Would you ever use bailing wire to hold a split prop together? That'd be about the only advantage I can see of bailing over insulated copper wire.

Good call about the JB weld Faron. That item must have chewed it's leg off to get out of the steel trap which I call my brain. LOL (I wish)

But that makes me think of another thing and that is a calm mind and level headed common sense! Priceless in a crisis and all the tools in a toolbox are worthless without a sense of creativity.

I keep my cell phone in a waterproof plastic box good to a depth of 100' submerged. http://www.swps.net/pelicancases.html Nice selection of waterproof casef for all needs. Good prices too. cntry - that's where your camera case came from.

I keep a clamp tool on everything I own (clamptite). Clamps anything including Hydralic hoses . A guy I know here in Trapper creek Alaska sells them, I think he invented it .
I would tell everyone this is a must not just for your boat but car , Atv,tractor ect. It beats having 5 or 6 clamps in the box.
I always try and throw a couple pounds of fried chicken, apple pies, or something in the boat before I go out.
One look at me, and you'll know that the panic does'nt really set in, till the groceries run out!

Seriously though, a good tool / spares kit in your boat is not a laughing matter. Something every airboater should consider, and update often.

Nice topic Alaska.
Alaska - that tool link is fantastic. Both those tools (the clamp thing and the rope tie-down/winch thing) are on my list of tools to get soon. That is some very creative thinking to come up with those ideas!!!

Some .040 stainless welding wire looks like the ticket to use with that tool.

Cajun - Have you seen this one yet? ;)

thanks for posting that link.

It did not take me long to discover that aircraft sparkplugs require a 3/4" spark plug socket - hard to find. I and others have been real glad one was in my toolbox. I also carry a few universal 8mm plug wires and spare plugs for my 0-540 and also for a SBC. A few friends run injected aircrafts and they seem to regularly wash out plugs. I use zip ties & JB Weld more than anything else, though.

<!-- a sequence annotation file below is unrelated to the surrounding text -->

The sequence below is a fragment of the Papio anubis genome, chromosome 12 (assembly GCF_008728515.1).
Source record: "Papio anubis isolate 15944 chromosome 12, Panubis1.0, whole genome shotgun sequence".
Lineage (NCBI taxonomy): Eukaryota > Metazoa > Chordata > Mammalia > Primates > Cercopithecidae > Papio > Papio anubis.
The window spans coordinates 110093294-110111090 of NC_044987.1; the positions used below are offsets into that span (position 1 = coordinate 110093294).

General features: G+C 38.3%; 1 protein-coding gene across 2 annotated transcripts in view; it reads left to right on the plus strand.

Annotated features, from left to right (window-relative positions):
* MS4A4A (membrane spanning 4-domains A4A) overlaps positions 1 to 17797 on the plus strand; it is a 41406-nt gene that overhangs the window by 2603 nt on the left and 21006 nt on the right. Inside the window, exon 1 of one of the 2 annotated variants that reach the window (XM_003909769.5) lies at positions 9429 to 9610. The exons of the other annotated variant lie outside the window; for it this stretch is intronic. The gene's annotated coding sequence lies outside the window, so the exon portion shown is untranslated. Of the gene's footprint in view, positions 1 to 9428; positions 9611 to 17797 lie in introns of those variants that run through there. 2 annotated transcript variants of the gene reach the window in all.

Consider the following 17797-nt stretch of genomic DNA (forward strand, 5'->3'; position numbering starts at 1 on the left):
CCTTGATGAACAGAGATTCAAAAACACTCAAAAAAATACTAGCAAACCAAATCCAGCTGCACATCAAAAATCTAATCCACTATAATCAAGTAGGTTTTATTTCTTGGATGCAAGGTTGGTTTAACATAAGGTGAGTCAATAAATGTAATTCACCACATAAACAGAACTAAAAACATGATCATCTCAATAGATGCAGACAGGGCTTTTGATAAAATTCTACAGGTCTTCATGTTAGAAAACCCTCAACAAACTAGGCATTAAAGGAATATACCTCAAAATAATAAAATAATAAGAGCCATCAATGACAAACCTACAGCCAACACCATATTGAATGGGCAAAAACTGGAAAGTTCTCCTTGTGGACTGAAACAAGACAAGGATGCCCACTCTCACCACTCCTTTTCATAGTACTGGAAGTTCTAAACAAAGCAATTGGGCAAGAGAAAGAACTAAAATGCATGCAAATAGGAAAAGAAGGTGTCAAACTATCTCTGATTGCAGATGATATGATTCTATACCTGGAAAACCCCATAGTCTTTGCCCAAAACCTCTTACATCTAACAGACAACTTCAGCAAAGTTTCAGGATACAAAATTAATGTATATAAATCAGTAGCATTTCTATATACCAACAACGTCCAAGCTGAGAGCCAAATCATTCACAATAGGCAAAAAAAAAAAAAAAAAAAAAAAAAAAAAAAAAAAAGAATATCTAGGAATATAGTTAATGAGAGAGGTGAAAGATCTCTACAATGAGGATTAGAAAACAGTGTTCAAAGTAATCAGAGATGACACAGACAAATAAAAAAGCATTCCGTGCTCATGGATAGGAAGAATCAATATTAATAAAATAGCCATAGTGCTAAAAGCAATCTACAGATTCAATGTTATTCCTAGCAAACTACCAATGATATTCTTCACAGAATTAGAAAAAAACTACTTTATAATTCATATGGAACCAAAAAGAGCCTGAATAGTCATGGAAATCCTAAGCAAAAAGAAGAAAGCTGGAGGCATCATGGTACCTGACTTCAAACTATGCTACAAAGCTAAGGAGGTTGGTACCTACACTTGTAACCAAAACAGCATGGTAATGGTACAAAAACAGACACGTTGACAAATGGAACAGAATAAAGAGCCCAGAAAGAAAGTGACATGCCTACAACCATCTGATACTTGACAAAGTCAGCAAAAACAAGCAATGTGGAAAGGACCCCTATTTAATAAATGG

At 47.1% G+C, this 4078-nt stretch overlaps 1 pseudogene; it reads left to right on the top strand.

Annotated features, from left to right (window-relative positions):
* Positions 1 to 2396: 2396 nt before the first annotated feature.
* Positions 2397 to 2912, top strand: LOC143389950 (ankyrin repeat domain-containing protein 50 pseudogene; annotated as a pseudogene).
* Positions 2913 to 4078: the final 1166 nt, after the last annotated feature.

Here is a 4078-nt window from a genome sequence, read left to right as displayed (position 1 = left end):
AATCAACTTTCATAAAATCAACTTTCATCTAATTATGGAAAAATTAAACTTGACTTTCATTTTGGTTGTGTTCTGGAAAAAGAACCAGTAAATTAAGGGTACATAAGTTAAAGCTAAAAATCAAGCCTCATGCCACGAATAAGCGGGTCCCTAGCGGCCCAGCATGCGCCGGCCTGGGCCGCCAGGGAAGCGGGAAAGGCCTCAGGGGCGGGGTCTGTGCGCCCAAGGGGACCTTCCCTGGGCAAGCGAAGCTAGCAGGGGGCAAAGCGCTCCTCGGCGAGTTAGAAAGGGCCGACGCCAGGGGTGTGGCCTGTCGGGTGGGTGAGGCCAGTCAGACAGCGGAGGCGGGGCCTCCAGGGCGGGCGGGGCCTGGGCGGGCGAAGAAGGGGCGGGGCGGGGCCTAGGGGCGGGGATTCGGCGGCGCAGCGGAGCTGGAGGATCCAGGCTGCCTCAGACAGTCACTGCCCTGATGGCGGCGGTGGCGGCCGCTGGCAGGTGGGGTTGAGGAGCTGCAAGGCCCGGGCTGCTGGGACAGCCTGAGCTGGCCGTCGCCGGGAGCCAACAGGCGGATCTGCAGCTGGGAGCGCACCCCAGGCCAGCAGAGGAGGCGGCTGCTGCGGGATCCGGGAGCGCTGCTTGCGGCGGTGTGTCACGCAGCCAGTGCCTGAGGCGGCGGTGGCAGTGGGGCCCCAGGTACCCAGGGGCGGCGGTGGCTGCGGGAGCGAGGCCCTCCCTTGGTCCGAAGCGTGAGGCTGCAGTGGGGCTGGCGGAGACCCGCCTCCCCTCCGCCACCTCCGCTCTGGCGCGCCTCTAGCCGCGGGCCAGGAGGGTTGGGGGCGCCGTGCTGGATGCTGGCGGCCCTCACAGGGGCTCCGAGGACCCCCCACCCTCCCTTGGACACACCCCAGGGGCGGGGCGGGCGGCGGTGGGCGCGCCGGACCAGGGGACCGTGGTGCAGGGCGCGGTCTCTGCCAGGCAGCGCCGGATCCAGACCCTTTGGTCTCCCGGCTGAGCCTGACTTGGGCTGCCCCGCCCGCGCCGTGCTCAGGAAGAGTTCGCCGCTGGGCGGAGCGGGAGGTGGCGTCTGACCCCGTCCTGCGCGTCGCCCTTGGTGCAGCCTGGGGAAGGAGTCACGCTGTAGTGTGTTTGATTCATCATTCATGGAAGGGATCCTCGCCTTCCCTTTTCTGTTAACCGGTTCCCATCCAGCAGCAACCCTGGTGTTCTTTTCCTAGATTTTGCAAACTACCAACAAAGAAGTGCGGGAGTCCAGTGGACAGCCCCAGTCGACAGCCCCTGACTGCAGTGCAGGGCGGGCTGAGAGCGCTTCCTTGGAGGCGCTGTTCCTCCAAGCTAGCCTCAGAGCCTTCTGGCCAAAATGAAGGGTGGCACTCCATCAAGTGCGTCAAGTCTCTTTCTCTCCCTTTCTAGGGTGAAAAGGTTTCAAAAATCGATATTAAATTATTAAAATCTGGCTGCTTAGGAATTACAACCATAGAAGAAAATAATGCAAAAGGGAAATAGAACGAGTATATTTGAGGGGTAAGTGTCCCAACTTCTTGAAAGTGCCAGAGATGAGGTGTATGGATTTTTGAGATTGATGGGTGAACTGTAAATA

Matt ,
The clamptite is the tool of all tools ,I also use .040 stainless welding wire . The other tool is great if you can fiqure it out :?: He gave me one of those because I bought 5 clamptite tools . Still have not got the hang of the other one yet I just use my winch :D . I just want to be prepared . I plan on a 200 mile trip this fall for caribou. Maybe 100 if I can not get a freind to go. I'm thinking of putting my inflatable raft in the boat on that trip.That way if all else fails I can float back to the truck :D

On another note I vaccum sealed all my spare parts so they will not rust. That way if I need them I know they are going to work..Unless you guys have parts store like us..And they give you the wrong parts :shock:
I usually keep an assortment of tools on the boat and now keep an extra v belt, hei distributor cap with coil, and a spare plug wire. RTV silicone, epoxy, jb weld...i keep all that too...as well as a small bottle of stop leak for the radiator. I also keep a spare starter, flex plate and more tools in the truck at the boat ramp.
Jdotson I figured it out LOL that boat of yours has three pieces of tail way too much for you. We used to say that about the ec121 planes they had three vertical stabilizers and we would always tell the young pilots to be careful because three pieces of tail was hard to handle.

You did add a hacksaw to your tool box right. LOL just kiddin but you knew it was comin now.
I will be putting my hack saw in the boat before the next trip. I did put the three tails back on the new cage! I can always keep my modified blades as spares.... :laughing5: I won't be getting near low hanging tree limbs any time soon. I don't think my funds at ass national is enough to cover another mistake like that!
Airboatcapt2":myk0c8vx said:
I didnt see anyone say J.B. Weld but I have seen it repair a radiator out in the field so you can get home in a pinch.

For field fixes, you might want to get some of the JB Kwik. Sets in 4 minutes. Part number 8276

Also, how about a telescoping magnetic pick up tool? Might help you fish something ferrous out of shallow water.